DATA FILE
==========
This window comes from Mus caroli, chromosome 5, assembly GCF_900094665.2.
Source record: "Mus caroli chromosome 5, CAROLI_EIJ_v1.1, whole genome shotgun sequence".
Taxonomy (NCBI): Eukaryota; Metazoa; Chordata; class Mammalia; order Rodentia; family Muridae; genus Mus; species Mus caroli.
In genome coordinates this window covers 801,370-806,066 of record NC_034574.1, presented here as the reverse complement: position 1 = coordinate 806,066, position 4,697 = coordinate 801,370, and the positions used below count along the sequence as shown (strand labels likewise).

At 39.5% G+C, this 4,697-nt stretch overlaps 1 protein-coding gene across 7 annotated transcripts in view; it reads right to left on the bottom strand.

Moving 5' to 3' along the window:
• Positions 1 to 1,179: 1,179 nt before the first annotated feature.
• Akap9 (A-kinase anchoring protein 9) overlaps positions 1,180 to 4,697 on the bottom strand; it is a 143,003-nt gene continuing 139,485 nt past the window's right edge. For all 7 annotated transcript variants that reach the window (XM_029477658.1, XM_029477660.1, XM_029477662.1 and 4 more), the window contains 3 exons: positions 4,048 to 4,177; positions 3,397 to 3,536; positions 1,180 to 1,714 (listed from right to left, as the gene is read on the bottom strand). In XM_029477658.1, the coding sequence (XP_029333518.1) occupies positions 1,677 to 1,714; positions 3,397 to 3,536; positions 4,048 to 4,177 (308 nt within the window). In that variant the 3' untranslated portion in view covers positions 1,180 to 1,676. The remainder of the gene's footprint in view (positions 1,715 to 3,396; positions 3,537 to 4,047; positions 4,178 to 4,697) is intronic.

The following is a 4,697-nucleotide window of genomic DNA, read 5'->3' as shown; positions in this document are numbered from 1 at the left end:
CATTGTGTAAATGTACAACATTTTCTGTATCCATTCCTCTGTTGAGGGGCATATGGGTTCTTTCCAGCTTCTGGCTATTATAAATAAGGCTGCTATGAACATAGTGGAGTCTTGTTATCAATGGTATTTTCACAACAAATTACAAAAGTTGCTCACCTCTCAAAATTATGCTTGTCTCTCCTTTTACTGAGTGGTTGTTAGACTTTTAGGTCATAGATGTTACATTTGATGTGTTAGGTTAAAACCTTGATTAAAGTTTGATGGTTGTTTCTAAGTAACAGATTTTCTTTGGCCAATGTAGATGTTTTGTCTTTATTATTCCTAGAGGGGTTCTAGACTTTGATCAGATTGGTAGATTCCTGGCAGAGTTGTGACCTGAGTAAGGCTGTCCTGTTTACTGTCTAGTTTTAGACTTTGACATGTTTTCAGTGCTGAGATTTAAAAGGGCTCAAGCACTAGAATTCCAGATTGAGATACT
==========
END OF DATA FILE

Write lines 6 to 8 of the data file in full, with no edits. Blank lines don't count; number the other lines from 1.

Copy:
Moving 5' to 3' along the window:
• Positions 1 to 1,179: 1,179 nt before the first annotated feature.
• Akap9 (A-kinase anchoring protein 9) overlaps positions 1,180 to 4,697 on the bottom strand; it is a 143,003-nt gene continuing 139,485 nt past the window's right edge. For all 7 annotated transcript variants that reach the window (XM_029477658.1, XM_029477660.1, XM_029477662.1 and 4 more), the window contains 3 exons: positions 4,048 to 4,177; positions 3,397 to 3,536; positions 1,180 to 1,714 (listed from right to left, as the gene is read on the bottom strand). In XM_029477658.1, the coding sequence (XP_029333518.1) occupies positions 1,677 to 1,714; positions 3,397 to 3,536; positions 4,048 to 4,177 (308 nt within the window). In that variant the 3' untranslated portion in view covers positions 1,180 to 1,676. The remainder of the gene's footprint in view (positions 1,715 to 3,396; positions 3,537 to 4,047; positions 4,178 to 4,697) is intronic.